Air pollution is the new tobacco and the simple act of breathing kills 7 million people a year and damages billions more, Dr. Tedros Adhanom Ghebreyesus, Director General of the World Health Organization (WHO) in an interview with The Guardian on Saturday
An estimated 91% of the world's population is exposed to air pollution, which is the world's greatest environmental risk and 4.2 million deaths from bad outdoor air and 3.8 million households caused by dirty stoves. 19659002] According to State of Global Air's 2018 report, which associates air pollutants with 10.6% of all deaths in the country, India's pollution is killing 1.1 million people. In addition to asthma and other respiratory diseases, environmental pollution causes deaths from stroke, chronic obstructive pulmonary disease, heart disease, lung infections, and trachea, bronchial and lung cancer.
In children, the risk starts in the womb and persists beyond the neonate early childhood stages, according to the WHO in a new report, published two days before the world's first Global Conference on Pollution and Health from 30 October to 1
Exposure of the mother to contaminated air has been associated with adverse pregnancy outcomes, including premature birth, low birth weight, abnormal birth length and head circumference, and small gestational age. Children's developing lungs are most prone to injury because they breathe faster, are more active, spend more time outdoors, and have a developing immune system.
Children exposed to pollution have lower maximum pulmonary function capacity and are more susceptible to infections and the toxic effects of air pollutants than adults, resulting in more exacerbations of chronic lung diseases such as asthma and cystic fibrosis, and increased hospitalization.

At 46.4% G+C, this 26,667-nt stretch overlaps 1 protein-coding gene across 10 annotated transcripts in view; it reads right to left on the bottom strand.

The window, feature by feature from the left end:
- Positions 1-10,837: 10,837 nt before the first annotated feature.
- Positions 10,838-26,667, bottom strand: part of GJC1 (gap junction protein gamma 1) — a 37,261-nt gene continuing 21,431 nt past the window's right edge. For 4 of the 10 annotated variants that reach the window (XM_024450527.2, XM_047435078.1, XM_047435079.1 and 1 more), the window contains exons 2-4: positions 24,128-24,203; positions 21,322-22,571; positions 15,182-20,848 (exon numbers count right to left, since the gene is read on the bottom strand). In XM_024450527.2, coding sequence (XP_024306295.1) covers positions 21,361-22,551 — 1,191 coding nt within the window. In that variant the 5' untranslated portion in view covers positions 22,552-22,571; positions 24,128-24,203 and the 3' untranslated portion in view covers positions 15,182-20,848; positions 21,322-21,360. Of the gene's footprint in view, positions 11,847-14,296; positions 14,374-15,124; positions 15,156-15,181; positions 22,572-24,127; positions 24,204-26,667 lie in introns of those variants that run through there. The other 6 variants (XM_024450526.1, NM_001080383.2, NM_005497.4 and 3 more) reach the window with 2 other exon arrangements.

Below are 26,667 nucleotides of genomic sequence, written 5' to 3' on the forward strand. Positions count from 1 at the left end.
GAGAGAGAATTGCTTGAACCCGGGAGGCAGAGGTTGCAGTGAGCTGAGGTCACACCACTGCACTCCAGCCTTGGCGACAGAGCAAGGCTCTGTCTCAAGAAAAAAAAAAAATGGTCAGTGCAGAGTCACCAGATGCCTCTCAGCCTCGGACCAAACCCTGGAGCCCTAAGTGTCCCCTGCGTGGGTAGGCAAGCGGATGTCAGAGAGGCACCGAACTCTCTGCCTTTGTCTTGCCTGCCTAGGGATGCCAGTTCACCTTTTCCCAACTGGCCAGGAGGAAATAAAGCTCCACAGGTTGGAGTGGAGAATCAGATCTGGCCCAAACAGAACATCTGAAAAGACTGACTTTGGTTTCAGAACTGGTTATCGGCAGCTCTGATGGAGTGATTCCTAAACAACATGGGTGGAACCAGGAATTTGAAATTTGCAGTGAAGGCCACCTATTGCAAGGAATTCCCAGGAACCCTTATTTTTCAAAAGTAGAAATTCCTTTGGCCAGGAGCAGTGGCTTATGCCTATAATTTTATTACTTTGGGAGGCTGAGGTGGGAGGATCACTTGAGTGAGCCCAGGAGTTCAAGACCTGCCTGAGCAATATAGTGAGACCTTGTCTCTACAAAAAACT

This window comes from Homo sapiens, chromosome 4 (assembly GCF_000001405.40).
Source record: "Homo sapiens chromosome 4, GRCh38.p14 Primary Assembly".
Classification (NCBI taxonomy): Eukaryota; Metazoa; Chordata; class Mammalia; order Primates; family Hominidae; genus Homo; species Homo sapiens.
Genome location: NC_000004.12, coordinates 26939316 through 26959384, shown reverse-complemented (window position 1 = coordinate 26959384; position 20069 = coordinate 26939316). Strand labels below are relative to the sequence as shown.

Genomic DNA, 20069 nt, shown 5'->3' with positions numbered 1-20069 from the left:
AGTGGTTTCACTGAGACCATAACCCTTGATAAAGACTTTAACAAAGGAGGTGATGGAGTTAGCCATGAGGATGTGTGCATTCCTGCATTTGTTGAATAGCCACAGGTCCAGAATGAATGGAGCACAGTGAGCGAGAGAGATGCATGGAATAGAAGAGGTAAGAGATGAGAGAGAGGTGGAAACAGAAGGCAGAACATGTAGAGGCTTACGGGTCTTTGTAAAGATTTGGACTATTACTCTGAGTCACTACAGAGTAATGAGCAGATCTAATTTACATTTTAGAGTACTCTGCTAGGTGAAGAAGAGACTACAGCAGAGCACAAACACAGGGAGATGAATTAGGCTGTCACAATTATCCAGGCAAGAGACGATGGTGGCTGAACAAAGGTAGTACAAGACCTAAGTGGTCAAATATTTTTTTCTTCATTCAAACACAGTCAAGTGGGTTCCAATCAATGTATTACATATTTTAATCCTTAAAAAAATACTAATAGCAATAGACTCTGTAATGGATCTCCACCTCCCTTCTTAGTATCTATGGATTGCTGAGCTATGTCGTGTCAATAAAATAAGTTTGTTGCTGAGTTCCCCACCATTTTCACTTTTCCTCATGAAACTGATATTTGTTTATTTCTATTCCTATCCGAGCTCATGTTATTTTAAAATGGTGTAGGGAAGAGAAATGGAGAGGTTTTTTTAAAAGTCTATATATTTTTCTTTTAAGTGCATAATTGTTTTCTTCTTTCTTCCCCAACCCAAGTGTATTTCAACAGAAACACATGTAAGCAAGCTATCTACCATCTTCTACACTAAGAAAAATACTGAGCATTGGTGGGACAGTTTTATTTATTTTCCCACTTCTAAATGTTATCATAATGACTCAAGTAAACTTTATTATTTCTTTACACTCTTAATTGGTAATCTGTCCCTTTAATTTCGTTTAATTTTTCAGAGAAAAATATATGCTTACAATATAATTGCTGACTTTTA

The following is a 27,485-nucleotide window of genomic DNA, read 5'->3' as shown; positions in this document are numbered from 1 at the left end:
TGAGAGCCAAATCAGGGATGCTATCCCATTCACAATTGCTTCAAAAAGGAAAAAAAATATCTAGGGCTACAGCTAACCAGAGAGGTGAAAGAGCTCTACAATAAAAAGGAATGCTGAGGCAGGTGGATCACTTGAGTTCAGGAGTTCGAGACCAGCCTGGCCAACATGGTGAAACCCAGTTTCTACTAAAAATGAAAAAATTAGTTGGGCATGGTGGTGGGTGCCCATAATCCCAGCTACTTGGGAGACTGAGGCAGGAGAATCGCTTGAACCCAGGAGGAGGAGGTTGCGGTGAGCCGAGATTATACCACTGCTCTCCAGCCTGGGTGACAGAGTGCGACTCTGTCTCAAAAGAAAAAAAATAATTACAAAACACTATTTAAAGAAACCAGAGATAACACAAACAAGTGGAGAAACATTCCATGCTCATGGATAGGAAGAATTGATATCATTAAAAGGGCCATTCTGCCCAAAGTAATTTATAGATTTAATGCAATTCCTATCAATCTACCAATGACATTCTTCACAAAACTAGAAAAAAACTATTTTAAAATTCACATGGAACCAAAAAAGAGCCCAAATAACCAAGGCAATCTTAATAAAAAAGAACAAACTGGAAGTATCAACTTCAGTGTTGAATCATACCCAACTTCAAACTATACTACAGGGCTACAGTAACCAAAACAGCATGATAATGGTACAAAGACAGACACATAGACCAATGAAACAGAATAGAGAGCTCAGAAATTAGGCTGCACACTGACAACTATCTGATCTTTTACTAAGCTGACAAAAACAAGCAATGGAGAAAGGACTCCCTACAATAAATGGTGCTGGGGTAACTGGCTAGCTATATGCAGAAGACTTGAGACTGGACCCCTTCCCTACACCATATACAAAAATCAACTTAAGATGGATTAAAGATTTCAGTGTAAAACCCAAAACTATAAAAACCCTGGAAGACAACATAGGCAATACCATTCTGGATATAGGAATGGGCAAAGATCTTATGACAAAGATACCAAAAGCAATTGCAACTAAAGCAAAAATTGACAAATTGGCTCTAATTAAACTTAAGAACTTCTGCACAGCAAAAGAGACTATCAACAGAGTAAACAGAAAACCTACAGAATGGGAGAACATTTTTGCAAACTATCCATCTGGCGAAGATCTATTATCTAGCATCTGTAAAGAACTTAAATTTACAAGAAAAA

Smog, the toxic mist that results when dust in the air, carbon particles, is harmful. Gases and ozone react chemically in the presence of sunlight, preventing ultraviolet B radiation from reaching the Earth's surface, causing vitamin D in children Lack of weakness leads. Human skin needs 7-dehydrocholesterol to cholecalciferol (vitamin D3) when exposed to ultraviolet B from the sun, which is needed to form strong bones and prevent bone loss (osteoporosis) later in life.
Pollution results in lower memory and IQ, with infants being most susceptible to toxic chemicals in the first 1,000 days after birth when most brain development takes place. It also causes psychological and behavioral problems, developmental delays to the age of three, a decline in the IQ by four points at the age of five, said a Unicef report published in 2017.
Exposure to traffic noise is also associated with behavioral problems. Sleeping in rooms exposed to nocturnal traffic makes children hyperactive, sleepless and raises their blood pressure.
Pollution control and exposure controls reduce some negative effects. After the reunification of Germany in 1990, the reduction of sulfur dioxide in Germany led to improved lung function and a decrease in respiratory diseases such as bronchitis, sinusitis and frequent colds in children. Studies from the US have also shown that children who have moved to states with better air conditions have increased lung function and lowered hospital admissions for respiratory diseases such as asthma, pneumonia, bronchitis, and respiratory infections.
First published: October 28, 2018 11:47 IST